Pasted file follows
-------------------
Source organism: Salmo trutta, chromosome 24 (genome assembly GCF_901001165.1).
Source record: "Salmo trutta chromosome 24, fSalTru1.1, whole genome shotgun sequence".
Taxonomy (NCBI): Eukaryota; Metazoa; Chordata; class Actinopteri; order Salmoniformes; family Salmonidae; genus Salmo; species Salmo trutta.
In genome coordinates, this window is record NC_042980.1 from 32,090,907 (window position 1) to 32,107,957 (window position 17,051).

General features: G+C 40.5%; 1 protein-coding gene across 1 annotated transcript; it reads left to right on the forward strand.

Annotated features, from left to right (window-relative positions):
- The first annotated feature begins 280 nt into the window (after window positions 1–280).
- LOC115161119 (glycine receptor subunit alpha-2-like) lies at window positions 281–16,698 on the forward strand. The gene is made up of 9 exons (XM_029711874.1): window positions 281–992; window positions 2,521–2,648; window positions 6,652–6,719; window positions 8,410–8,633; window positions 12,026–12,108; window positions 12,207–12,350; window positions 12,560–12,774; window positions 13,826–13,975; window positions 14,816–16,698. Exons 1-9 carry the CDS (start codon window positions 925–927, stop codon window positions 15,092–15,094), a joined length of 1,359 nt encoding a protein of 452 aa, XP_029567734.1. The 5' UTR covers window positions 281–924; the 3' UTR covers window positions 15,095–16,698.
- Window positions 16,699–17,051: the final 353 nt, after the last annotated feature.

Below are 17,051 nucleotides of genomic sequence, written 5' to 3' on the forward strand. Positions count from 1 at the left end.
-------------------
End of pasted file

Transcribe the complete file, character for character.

Source organism: Salmo trutta, chromosome 24 (genome assembly GCF_901001165.1).
Source record: "Salmo trutta chromosome 24, fSalTru1.1, whole genome shotgun sequence".
Taxonomy (NCBI): Eukaryota; Metazoa; Chordata; class Actinopteri; order Salmoniformes; family Salmonidae; genus Salmo; species Salmo trutta.
In genome coordinates, this window is record NC_042980.1 from 32,090,907 (window position 1) to 32,107,957 (window position 17,051).

General features: G+C 40.5%; 1 protein-coding gene across 1 annotated transcript; it reads left to right on the forward strand.

Annotated features, from left to right (window-relative positions):
- The first annotated feature begins 280 nt into the window (after window positions 1–280).
- LOC115161119 (glycine receptor subunit alpha-2-like) lies at window positions 281–16,698 on the forward strand. The gene is made up of 9 exons (XM_029711874.1): window positions 281–992; window positions 2,521–2,648; window positions 6,652–6,719; window positions 8,410–8,633; window positions 12,026–12,108; window positions 12,207–12,350; window positions 12,560–12,774; window positions 13,826–13,975; window positions 14,816–16,698. Exons 1-9 carry the CDS (start codon window positions 925–927, stop codon window positions 15,092–15,094), a joined length of 1,359 nt encoding a protein of 452 aa, XP_029567734.1. The 5' UTR covers window positions 281–924; the 3' UTR covers window positions 15,095–16,698.
- Window positions 16,699–17,051: the final 353 nt, after the last annotated feature.

Below are 17,051 nucleotides of genomic sequence, written 5' to 3' on the forward strand. Positions count from 1 at the left end.